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London Anime Con 30 June - 1 July 2012. Review & photos: Jennie Gillions

When a convention has cupcakes available at the reception desk it's a positive sign. Accordingly, the London Anime Con turned out to be a good-natured, chirpy affair; it was held in the London Met University's Rocket Complex, so wasn't the most glamorous event, but what it lacked in slick production values it made up for in enthusiasm.

London anime con

Fortunately there was glamour galore provided by the convention-goers, some of whom showed impressive devotion to their cosplay. I'm not an anime aficionado, so I won't pretend I knew who everyone was dressed as, but I definitely approved of the Super Mario Bros who kindly held the door open for me near the toilets.

Downstairs consisted of the bar, gaming rooms and anime showings, and a stage. When we arrived, an acoustic duo called With Ether was bashing out the Power Rangers theme song on a couple of guitars to an intimate but appreciative crowd.

Upstairs in the auditorium was a market of anime and manga goodies, and the stage for the main events.

The first of these was a Q&A with costumer and designer Estibaliz Moreno, aka Estilicious, who is a seasoned cosplayer. She did her enlightening interview dressed as Super Sailor Moon from the eponymous manga-turned-media-franchise, taking questions from audience members on various topics including how to make armour (Moreno uses a material called Sintra Plastic) and the best material for wings (wire frame and expanding foam).

Whatever you chose to wear would have been fine here, but those attendees who were most proud of their costumes had signed up ahead of time to take part in the Otaku Fashion Show, a mixture of Sweet, Gothic and Pirate Lolitas, Cyber Goths, Goth boys, steampunk and alt models from co-sponsor Spirit Models.

Irregular Choice and TUK platform heels made an appearance, combined with mainstream Claire's Accessories jewellery and hairpieces, in Lolita and steampunk outfits.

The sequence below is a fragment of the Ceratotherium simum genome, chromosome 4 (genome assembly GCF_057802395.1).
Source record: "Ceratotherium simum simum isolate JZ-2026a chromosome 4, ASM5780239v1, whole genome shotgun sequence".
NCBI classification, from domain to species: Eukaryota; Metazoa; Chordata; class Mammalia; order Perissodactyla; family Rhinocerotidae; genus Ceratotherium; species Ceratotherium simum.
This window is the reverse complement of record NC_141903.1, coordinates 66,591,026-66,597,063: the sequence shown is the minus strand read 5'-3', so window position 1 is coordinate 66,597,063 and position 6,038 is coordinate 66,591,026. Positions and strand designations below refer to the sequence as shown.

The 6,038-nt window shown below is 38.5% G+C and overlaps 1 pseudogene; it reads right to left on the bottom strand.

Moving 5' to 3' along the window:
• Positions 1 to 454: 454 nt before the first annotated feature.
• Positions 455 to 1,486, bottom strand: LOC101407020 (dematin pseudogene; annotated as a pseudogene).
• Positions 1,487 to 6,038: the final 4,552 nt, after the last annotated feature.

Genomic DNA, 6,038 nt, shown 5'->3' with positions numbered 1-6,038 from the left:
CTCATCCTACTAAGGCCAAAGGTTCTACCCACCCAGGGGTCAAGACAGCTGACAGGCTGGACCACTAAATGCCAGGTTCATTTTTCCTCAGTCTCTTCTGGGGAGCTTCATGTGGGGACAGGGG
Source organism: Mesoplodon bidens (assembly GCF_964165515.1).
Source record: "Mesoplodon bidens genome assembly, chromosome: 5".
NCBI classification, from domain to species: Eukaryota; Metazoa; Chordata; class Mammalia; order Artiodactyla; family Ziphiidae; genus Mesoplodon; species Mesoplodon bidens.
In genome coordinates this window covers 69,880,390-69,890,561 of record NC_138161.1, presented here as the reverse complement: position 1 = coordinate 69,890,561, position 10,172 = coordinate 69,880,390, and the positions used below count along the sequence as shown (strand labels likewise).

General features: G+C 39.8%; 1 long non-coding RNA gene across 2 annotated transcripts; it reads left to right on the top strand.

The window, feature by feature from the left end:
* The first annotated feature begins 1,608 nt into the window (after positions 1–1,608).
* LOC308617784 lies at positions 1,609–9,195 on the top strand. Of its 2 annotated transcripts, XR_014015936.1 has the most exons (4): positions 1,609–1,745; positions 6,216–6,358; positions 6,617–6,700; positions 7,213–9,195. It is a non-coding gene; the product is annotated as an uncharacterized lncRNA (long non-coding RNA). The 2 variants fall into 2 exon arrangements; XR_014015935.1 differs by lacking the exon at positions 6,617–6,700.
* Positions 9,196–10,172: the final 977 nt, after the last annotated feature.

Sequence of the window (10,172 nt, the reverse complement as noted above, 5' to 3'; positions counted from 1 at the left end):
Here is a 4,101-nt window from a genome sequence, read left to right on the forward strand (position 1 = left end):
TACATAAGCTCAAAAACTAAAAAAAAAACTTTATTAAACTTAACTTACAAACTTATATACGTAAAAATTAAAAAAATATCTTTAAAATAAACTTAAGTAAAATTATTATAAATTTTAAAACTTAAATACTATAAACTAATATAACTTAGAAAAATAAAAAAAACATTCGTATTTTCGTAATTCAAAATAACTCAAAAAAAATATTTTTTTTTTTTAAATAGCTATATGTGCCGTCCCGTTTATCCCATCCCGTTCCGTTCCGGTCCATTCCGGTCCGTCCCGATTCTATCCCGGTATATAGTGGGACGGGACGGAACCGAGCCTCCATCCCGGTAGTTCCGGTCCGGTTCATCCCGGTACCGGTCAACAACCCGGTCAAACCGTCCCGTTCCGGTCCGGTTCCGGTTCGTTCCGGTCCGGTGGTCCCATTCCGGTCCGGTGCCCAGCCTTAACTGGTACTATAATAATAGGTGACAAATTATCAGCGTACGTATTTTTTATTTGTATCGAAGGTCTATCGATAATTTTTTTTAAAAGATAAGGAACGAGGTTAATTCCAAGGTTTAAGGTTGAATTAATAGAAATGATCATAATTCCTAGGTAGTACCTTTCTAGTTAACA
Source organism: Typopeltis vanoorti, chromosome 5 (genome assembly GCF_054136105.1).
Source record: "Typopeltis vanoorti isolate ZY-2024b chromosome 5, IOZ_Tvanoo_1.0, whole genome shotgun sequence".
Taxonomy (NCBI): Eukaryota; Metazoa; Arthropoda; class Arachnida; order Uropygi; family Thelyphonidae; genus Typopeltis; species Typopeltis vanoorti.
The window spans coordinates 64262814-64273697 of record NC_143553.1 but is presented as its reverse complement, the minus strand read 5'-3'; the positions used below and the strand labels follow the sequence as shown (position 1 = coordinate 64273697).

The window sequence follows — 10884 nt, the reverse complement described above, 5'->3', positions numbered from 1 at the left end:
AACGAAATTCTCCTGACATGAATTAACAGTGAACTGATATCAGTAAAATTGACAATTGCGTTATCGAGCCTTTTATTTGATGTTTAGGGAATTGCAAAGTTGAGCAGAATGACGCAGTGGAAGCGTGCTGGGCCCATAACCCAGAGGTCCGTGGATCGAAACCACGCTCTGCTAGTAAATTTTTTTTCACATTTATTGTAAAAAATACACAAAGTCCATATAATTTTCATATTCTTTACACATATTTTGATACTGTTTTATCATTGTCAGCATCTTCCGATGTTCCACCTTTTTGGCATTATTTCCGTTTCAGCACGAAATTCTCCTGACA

The Lolitas ranged from a self-consciously cutesie typical pink and white outfit, comprising a dress, long socks and bunches, to a hot Pirate Lolita with steampunk and Victoriana influences. Impressively, the Pirate Lolita outfit was constructed from charity shop buys, which goes to show that the most apparently mundane pieces can become something edgy and stunning in the right hands. A girl called Wing went for a different take on the Sweet Lolita; she had an awesome pancake mix handbag and wore plastic confectionary jewellery.

Otaku fashion show

Finny, one half of dance act Cinnamon Purin, wore a home-made Vampire Requiem dress as part of her Gothic-but-cute Lolita outfit. Also home-made was convention Head of Public Relations Ziggy's fabulous Smurf dress.

Otaku fashion show

At the other end of the fashion spectrum were the girls from Spirit Models (www.spiritmodels.co.uk), who were showing new creations by Catalyst Latex.

The two men who took part had gone Goth; one guy was a self-proclaimed Marilyn Manson-alike and the other veered more towards Glam-Goth, long-haired and wearing a short black kilt over black trousers and a twill jacket.

The show went down well, which was good to see - more people were watching at the end than at the start, an increase presumably aided by the ending of some of the gaming tournaments at the same time.

February's London Anime Con is advertised on the site already, so if you fancy checking out the next one get yourself to www.londonanimecon.com. I'd recommend it if you're new to anime and/or cosplay, or if you're just looking for a chilled, accepting environment in which to hang out with like-minded souls. If they have cupcakes again, the vanilla ones with silver stars are really tasty.